The “Messy” tag scares (and inspires) me

The “Messy” tag scares (and inspires) me

The “Messy” tag scares (and inspires) me

I’ve run 5 games, for various people each time (introducing a lot of people to the game) so I have yet to put players up against anything tough. I love the idea of monsters tearing the limbs of characters off but it has me wondering… what happens after a few sessions of facing such creatures?

I keep imagining walking down the street of a town full of former adventurers, all of them missing at least one limb, or perhaps the Holy Grail knight with all of his “flesh wounds” (see image I made, attached).

What happens to characters after losing a limb or three in your game? Have there been cases in your games where multiple PC’s lost limbs in one fight? Do you work in recovery of them or does it become a new tag they must contend with, like “clumsy” until, perhaps, they get used to it?

9 thoughts on “The “Messy” tag scares (and inspires) me”

  1. So, usually when a monster has a messy tag, this is a sign that you can’t D&D it. Namely toe-to-toe-ing is unlikely to end well.  Smart PCs come up with traps, and other ways of dealing with the critter (balistae, falling stalactites etc.)

    But when the inevitable loss of limb happens, PCs do what PCs always do. They find a solution.

    One of my favorites was the lady that lost her arm and eye to a dragon. She multi-classed into paladin and when she would have a giant glowing eye and arm as the mark of her god.

    Come up with solutions. Some get golden limbs made by dwarves. Wizards might be able to ritual up arms at a cost. So on.

  2. Time for some brainstorming.

    There is more than just losing limbs: losing an eye, getting an ear mangled, broken bones (esp compound fractures), jagged wounds that leave livid scars, disembowelment, sprains, blood blood everywhere (slippy!), scalping, third degree burns, puncture wounds that go all the way through and come out the back, bites take out of soft flesh, getting fish-hooked, having a limb temporarily disabled (but not totally removed). Also you can remove a limb many times.. there are five fingers, then a hand, then a forearm, and finally the whole arm. Some spells or unguents may allow re-attaching severed members. Then there are regeneration effects and wishes (which I think should be rarer… I like the idea of a fighter carrying around his slowly rotting hand, hoping to find a healer who can reattach it). And of course minor things like getting fingernails ripped off (OUCH), nose or ears mutilated, eyes punctured (I knew I guy who recovered normally from this but had a blind swollen eye for a long time first), non-fatal spikes through your skull, teeth knocked out, cheeks pierced (hello drooly!). Not to mention monsters like botflies or alien facehuggers or flesh eating bacteria… definitely messy and disgusting, but not automatically fatal. Some D&D monsters are messy too: mind flayers come to mind.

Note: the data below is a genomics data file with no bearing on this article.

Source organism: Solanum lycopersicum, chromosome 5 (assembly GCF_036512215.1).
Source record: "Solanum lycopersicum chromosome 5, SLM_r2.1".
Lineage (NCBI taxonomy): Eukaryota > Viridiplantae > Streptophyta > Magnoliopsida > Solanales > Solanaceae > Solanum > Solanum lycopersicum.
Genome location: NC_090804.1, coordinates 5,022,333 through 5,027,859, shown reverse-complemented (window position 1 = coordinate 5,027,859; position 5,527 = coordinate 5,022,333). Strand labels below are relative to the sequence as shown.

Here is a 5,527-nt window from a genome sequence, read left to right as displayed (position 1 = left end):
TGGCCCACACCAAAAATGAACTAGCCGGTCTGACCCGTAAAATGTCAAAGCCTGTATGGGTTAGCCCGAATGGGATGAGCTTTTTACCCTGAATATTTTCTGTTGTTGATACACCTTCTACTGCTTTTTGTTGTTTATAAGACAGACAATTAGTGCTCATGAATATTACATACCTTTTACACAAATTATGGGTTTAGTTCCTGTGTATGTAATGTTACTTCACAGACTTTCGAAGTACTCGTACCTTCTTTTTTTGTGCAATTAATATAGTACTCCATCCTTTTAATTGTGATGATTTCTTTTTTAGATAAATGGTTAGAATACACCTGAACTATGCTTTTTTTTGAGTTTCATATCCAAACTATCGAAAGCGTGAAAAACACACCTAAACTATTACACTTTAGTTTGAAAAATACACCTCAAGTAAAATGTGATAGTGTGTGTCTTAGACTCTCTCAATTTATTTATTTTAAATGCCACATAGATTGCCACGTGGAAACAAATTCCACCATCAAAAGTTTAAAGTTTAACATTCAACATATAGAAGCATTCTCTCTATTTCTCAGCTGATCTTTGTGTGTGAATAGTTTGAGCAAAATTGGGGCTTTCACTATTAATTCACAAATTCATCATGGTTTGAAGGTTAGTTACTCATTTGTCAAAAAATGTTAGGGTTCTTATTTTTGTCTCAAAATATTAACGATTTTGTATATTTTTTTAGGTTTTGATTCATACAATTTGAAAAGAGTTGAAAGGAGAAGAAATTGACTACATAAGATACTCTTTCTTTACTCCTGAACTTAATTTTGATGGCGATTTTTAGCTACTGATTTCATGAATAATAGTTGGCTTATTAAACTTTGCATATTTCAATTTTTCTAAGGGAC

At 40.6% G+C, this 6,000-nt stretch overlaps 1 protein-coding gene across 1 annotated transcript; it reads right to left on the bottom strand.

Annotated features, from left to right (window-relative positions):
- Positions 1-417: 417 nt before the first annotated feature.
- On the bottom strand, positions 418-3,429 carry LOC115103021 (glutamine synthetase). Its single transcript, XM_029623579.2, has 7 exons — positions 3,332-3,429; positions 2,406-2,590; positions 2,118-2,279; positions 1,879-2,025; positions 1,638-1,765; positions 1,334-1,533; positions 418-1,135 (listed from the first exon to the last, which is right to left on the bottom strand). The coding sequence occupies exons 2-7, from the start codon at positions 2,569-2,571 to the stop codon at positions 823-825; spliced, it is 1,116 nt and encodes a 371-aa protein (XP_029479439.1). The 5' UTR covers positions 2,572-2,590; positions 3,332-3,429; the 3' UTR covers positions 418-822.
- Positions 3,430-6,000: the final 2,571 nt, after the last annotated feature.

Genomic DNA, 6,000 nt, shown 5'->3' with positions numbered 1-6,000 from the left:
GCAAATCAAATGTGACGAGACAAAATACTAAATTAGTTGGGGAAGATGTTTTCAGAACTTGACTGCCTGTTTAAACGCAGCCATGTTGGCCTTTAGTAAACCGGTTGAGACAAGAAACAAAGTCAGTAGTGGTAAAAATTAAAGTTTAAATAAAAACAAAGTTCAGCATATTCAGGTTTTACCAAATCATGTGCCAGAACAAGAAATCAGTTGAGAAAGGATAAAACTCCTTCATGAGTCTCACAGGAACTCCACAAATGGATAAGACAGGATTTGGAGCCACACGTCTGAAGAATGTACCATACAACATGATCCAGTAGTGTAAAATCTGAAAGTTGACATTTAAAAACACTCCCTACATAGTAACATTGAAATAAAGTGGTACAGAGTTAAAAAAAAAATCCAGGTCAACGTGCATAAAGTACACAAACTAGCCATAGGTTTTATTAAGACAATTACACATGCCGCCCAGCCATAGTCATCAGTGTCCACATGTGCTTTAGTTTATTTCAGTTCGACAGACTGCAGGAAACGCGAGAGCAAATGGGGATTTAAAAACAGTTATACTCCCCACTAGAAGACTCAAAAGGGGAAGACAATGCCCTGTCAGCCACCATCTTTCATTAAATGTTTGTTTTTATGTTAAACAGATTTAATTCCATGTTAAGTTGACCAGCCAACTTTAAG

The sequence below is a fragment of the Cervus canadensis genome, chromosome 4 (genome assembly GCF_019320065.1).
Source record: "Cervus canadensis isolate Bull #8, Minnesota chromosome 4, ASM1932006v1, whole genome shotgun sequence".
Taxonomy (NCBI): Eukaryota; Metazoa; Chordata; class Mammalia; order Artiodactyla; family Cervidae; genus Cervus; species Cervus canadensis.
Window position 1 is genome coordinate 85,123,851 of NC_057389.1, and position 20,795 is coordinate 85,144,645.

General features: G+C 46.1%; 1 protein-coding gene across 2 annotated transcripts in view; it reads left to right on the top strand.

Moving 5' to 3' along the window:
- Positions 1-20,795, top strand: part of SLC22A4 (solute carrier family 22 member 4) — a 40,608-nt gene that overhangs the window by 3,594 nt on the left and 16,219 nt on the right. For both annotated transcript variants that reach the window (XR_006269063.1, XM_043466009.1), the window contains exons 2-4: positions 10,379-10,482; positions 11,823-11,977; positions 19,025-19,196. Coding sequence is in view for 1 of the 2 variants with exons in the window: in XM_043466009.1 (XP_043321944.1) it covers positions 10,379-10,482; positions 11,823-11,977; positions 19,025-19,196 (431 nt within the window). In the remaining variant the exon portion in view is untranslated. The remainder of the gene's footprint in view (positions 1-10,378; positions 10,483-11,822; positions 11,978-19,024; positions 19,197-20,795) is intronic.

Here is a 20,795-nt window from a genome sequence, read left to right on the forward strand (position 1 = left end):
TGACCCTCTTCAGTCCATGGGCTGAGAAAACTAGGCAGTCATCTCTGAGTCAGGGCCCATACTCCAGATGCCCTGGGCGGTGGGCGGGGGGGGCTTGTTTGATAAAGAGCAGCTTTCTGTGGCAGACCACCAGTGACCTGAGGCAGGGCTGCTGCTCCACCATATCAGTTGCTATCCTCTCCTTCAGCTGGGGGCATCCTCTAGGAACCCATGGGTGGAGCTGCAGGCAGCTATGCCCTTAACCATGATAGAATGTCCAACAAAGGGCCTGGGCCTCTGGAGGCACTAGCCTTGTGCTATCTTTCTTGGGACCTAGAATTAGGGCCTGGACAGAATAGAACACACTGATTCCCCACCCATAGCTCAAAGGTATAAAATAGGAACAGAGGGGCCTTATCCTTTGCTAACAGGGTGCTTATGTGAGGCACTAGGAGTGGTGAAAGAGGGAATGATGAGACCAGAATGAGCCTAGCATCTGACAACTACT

But yeah, you can’t just D&D with it. Well okay you can, but it’s not going to D&D with you…

  3. So, in the game I’m currently playing, the hold of our airship is filled with a whole crate full of clockwork prosthetic limbs.

    (Also some clockwork prosthetic tongues… Oh, yeah, and a giant robot scorpion that’s been cobbled together out of clockwork limbs.)

  4. Peter Goderie Do you know if this was a convenient (non-coincidental) aspect of your game put in place by the DM to dampen the blow of future lost limbs, or is this just coincidence?

  5. Well, at first we were all like, “yay, we found a cache of prosthetic clockwork limbs! Let’s sell them on the black market!” But then one of the PCs lost a hand last session. Actually, come to think of it, another PC lost a hand the session before that.


  6. 11 days later, I’m realizing I forgot to thank Mike Harvey  for that brainstorming there, in looking over this again – it did a lot to help me see the possibilities. There were things in there I have used as part of my descriptions of gnarly hits, but your list made me realize I was really narrowing the scope. Thanks for the eye-opener 😉

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